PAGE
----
June is running out of steam and summer is in full swing. Naturally, the time is ripe for TV networks to begin promoting their fall programming.
One fresh entry offers a new take on the common-as-air police procedural drama. Fox’s “New Amsterdam” chronicles the life of John Amsterdam, a New York City homicide detective “cursed with immortality because he stopped the murder of a Native Indian schoolgirl in 1642 by stepping in front of a sword.”
This show is the latest in a string wherein the main character’s name appears in the title as part of a cliché or idiom. Other prime(time) examples: “Grey’s Anatomy” (Dr. Meredith Grey), “Saving Grace” (Det. Grace Hanadarko), “Crossing Jordan” (Dr. Jordan Cavanaugh) and “King of the Hill” (Hank Hill).
I haven’t decided whether this convention is clever and catchy – or indulgent and irritating ... just like newspaper and magazine articles with gaggingly cute headlines. (So help me, if I see another environmentally friendly piece titled “It’s easy bein’ green,” I can only pray I’m close to a defibrillator.)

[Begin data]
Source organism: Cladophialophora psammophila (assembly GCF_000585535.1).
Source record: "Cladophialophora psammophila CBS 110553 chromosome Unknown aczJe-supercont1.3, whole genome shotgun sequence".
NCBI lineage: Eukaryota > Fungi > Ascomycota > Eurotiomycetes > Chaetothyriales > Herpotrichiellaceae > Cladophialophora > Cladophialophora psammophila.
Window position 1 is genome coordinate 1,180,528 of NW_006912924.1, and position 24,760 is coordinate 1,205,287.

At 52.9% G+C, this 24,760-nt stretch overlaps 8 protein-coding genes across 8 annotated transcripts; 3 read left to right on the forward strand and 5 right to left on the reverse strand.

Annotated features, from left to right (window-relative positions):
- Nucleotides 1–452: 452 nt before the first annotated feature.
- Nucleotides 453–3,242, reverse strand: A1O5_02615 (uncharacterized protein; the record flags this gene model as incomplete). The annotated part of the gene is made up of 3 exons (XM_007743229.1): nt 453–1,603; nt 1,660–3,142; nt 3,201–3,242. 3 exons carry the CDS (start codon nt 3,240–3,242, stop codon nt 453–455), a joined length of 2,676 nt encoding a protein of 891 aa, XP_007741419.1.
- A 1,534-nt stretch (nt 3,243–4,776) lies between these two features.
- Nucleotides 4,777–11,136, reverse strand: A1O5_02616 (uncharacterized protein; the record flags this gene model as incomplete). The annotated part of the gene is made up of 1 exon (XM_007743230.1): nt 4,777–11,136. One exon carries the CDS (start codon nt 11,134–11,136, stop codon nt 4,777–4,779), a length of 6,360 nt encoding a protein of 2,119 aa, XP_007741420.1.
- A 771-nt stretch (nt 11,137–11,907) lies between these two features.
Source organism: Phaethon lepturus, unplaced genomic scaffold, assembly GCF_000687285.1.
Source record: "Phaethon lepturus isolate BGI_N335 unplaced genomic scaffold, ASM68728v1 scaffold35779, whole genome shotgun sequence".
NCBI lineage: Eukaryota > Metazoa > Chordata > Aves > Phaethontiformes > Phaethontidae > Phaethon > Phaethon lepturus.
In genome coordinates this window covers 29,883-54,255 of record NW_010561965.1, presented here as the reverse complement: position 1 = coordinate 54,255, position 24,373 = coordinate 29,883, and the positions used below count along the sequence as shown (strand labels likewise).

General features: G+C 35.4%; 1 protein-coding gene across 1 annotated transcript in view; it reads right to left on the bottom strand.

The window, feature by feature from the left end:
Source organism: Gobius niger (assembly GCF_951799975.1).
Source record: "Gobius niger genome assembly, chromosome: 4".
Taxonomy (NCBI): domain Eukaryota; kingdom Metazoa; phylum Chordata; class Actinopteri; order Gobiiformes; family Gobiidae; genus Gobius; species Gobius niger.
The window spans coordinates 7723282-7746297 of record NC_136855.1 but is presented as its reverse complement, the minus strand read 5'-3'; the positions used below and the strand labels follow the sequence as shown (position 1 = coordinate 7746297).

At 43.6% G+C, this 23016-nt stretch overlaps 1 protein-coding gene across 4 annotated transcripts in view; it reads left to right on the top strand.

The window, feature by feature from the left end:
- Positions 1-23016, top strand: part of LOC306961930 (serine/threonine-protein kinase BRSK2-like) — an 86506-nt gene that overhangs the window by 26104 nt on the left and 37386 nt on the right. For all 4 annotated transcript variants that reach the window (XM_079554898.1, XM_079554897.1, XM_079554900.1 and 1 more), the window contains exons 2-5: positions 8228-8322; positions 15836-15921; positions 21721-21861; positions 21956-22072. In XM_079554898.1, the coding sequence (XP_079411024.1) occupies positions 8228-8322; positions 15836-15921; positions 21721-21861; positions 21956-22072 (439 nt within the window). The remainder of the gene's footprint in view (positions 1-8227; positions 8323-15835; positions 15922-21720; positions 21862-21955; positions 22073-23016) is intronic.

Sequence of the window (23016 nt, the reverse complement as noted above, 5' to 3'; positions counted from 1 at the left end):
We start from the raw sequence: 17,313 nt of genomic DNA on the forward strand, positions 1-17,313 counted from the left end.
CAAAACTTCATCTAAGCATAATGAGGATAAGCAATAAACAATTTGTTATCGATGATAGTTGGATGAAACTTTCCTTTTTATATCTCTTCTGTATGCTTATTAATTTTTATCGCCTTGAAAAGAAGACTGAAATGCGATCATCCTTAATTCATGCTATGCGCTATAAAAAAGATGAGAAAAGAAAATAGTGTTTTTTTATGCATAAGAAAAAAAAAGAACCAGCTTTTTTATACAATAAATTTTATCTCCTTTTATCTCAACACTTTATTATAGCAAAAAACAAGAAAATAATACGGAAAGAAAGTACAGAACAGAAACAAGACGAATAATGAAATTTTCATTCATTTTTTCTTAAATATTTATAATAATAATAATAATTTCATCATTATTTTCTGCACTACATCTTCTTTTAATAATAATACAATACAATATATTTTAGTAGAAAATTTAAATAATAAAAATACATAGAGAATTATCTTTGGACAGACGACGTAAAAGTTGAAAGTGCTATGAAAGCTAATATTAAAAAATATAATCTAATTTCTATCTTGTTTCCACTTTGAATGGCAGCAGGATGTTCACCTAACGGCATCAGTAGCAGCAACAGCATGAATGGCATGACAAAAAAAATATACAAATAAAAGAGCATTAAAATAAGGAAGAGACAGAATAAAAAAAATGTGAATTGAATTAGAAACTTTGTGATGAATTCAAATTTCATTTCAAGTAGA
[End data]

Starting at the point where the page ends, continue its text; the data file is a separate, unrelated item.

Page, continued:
Nevertheless, I understand why TV scriptwriters do this, because the daily pressure to join old words in new ways can be grueling. And it’s a surprisingly easy approach to developing concepts.
Play along at home by brainstorming a list of popular phrases and then imagining how each one could play out on the small screen. Consider, if you will, my humble contributions:
- “Pike’s Peak,” with Julia Pike as an overachieving businesswoman whose just-as-she-likes-it life is upended by the arrival of her estranged sister’s precocious teenage daughter (as if there’s any other kind of teenage daughter on TV).
- “Lame Duck,” featuring James ‘The Duck’ Duckworth as a cutthroat, jerky-but-genius litigator who juggles intense career pressures while dealing with a mangled right leg. (Think “House” in a courtroom.)
- “Robert’s Rules of Order,” about U.S. Sen. Robert T. McAllister, a political heavyweight who is being groomed for the presidency – but whose personal life is secretly in shambles. (You see, the title is ironic.)
Like ’em? Have your people call my people …. We’ll do lunch.